Be Prepared for Bad Weather RVing

Something many RVers do not take into consideration with the freedom to roam is the weather conditions where you are traveling to, or spending the night. RV's are great, but they are not safe in severe weather, like lightning and thunderstorms with high winds, tornadoes and hurricanes.

Every RVer should own a weather radio receiver. Prices for receivers can range anywhere from $25 to $200 depending on the quality of the receiver and the features it has to offer. We actually have two weather radio receivers. Both are from The Weather Channel® Stormtracker™ series by Vector. We leave the Compact Storm Tracker in the RV at all times. It’s a TV with a five inch screen, an AM-FM radio, emergency weather radio, cell phone charger and flashlight all in one. When we arrive at our destination we set it in the ‘Weather’ position and tune in to the NOAA station with the strongest signal in that area. Then, by leaving the Storm Tracker in the alert/lock mode 24/7, when an all-hazard emergency or weather alert is broadcast by NOAA, the Storm Tracker sounds an audible alert to notify us that a message is pending.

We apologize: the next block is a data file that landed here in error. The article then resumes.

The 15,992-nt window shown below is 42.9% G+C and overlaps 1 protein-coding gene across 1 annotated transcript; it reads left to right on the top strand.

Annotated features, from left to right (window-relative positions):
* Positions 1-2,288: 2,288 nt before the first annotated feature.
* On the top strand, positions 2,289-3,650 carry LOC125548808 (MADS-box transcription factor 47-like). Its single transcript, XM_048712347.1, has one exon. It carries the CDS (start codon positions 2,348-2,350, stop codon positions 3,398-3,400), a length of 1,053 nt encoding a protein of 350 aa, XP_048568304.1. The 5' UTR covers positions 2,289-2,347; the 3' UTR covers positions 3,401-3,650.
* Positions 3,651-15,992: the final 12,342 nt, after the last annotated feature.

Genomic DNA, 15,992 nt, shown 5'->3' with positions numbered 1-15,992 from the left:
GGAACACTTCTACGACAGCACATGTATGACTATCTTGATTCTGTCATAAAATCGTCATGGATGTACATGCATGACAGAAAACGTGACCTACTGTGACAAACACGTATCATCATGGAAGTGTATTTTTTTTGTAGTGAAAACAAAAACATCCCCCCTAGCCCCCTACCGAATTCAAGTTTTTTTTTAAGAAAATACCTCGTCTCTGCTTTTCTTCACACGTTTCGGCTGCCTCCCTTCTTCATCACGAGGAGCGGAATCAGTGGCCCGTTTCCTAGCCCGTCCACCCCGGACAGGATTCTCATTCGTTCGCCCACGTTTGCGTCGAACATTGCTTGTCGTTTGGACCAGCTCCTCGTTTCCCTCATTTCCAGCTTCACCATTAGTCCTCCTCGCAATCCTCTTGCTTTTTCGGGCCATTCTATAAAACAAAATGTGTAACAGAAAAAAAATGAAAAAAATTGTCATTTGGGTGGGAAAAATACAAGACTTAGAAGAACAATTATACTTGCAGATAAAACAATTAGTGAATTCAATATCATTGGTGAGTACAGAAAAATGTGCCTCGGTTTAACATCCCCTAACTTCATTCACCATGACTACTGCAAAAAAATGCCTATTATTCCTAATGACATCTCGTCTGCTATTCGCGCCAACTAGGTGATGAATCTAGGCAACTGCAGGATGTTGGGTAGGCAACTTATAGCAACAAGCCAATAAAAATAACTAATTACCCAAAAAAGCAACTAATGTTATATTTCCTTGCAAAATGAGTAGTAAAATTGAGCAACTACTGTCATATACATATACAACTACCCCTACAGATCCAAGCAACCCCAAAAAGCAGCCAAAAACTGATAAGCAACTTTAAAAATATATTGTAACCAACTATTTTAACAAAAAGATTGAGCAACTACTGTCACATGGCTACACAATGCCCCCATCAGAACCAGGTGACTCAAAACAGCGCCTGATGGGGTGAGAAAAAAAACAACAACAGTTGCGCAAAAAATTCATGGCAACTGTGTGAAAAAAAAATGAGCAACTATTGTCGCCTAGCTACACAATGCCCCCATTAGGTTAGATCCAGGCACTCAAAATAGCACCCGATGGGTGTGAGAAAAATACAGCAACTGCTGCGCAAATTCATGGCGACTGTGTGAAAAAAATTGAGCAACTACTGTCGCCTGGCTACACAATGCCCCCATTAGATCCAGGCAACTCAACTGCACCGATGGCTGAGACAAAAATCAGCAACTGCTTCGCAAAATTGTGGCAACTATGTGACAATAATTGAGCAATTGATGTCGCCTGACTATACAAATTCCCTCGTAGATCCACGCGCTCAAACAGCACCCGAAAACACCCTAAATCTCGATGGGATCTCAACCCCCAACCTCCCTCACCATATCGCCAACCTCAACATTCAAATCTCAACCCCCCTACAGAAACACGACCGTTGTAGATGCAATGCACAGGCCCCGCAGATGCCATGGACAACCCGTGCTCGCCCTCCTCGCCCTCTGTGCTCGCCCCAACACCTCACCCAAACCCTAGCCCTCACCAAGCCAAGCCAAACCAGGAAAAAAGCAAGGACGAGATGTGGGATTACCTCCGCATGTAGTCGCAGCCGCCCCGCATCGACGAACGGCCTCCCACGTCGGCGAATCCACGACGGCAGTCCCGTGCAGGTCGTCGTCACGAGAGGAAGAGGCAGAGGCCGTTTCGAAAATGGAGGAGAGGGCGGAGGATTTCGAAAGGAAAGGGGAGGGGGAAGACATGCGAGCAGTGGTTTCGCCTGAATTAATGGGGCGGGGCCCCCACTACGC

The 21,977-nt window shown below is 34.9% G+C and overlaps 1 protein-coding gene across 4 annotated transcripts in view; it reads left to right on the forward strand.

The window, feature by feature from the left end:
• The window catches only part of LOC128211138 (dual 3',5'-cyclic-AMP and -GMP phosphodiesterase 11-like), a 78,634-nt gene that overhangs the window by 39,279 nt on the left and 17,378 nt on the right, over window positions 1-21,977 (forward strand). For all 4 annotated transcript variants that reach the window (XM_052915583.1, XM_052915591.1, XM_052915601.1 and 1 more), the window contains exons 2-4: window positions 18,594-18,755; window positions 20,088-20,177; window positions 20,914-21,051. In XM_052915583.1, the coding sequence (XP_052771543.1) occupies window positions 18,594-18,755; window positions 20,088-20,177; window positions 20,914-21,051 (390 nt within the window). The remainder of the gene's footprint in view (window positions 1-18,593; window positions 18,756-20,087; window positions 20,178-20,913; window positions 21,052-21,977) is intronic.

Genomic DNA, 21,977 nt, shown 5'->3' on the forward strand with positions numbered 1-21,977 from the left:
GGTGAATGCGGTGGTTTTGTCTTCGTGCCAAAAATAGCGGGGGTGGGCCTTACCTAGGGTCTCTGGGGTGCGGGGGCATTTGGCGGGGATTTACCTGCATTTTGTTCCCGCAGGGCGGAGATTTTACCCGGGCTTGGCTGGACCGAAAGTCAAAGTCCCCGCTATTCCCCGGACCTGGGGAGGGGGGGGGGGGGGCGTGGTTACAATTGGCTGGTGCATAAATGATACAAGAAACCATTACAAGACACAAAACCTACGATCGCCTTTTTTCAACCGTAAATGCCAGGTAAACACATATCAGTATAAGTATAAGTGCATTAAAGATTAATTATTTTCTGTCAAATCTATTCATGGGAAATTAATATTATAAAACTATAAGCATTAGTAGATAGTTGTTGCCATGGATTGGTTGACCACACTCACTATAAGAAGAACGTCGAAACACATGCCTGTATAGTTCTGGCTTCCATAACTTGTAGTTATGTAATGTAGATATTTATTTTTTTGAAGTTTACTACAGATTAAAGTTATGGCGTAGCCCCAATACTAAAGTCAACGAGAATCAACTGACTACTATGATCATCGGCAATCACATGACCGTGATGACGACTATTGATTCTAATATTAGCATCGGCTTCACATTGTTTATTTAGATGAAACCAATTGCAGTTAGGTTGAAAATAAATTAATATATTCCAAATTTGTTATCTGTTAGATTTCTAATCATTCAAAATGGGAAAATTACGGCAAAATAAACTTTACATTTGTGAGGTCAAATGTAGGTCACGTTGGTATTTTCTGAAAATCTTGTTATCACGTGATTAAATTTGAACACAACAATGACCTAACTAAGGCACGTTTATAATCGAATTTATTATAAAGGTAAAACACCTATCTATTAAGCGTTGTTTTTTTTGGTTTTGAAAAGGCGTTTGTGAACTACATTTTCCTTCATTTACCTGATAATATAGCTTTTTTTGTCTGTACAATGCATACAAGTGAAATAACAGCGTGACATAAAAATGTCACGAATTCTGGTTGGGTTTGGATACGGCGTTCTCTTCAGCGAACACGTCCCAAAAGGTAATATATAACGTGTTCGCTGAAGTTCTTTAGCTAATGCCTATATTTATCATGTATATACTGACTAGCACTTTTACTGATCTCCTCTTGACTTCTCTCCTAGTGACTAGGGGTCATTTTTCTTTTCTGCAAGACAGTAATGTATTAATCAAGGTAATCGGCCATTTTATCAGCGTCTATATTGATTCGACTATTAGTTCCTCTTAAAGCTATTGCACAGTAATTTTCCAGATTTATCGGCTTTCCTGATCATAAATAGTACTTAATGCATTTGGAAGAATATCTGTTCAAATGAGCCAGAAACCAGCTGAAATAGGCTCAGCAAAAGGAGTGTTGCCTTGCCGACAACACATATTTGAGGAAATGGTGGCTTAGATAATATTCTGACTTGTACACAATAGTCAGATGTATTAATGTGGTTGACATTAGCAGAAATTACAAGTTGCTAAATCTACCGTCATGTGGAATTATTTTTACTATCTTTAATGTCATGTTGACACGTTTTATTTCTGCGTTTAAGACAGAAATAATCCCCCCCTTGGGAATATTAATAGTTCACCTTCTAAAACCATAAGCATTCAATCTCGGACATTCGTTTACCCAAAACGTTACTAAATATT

We also have a handheld Stormtracker model that we can use when we are away from the campground. It’s perfect for hiking, riding four-wheelers, boating and many other uses. Both models work off of 12 volt DC, 120 volt AC and dry cell batteries. There is also a back-up power system, furnished by built in rechargeable batteries. The rechargeable, battery is a secondary power source for emergency use when the battery, 12 volt DC power or 120 volts AC are not available. If the power goes out for a long period of time, and all of battery sources have been depleted, both radios have a hand crank that can be used to recharge the batteries and continue to operate the weather radio, flashlight and cell phone charging port. When you get back home, you can use the weather radio receiver in your house.

For more information on the NOAA Weather Radio visit their website at

Read Mark's in depth article on bad weather RVing:

Copyright 2007 by Mark J. Polk owner

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